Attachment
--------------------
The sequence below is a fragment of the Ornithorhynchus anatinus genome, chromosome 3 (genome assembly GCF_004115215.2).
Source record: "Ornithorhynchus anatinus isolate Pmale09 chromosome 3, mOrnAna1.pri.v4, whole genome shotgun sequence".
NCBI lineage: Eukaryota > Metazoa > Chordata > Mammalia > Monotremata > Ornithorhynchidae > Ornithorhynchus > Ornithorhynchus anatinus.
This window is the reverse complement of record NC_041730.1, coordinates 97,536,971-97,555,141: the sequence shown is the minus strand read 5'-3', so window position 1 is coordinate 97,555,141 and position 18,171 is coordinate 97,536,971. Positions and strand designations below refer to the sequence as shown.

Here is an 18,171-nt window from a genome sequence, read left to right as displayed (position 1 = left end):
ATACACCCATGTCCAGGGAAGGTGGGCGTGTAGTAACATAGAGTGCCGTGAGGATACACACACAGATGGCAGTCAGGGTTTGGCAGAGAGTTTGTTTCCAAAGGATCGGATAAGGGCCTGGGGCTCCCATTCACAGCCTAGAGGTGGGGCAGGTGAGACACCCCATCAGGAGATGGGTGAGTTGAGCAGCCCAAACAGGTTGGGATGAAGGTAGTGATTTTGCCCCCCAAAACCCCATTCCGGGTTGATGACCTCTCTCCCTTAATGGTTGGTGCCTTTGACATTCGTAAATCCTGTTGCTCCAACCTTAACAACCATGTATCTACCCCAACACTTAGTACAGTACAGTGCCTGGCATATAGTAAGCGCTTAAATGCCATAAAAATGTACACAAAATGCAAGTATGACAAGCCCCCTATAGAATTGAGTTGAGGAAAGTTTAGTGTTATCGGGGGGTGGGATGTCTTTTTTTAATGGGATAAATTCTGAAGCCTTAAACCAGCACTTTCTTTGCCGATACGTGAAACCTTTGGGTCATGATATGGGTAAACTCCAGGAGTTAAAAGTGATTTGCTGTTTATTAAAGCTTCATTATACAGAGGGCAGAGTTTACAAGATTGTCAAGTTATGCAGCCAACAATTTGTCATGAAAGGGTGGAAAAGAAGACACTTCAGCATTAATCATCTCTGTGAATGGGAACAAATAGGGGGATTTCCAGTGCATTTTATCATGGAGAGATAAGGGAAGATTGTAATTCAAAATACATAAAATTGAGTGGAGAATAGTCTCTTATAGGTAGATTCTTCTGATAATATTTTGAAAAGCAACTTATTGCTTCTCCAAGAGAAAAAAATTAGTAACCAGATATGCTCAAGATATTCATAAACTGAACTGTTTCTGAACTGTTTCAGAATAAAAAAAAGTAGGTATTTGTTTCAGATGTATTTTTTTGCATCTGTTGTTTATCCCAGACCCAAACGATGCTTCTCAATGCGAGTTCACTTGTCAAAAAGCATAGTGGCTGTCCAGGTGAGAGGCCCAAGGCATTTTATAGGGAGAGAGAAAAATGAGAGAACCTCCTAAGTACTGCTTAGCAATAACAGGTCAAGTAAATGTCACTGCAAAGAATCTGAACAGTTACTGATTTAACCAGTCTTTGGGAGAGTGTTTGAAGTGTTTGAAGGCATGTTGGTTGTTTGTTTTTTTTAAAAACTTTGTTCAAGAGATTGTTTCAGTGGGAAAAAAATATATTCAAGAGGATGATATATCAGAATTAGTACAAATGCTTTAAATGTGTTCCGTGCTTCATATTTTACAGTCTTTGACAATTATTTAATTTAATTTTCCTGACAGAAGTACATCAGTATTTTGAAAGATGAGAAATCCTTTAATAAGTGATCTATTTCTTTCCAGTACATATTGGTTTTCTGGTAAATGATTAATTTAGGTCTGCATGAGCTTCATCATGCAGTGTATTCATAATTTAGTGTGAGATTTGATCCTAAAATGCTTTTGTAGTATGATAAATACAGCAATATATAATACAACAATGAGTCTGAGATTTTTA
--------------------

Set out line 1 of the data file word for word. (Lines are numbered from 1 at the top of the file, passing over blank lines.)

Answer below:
The sequence below is a fragment of the Ornithorhynchus anatinus genome, chromosome 3 (genome assembly GCF_004115215.2).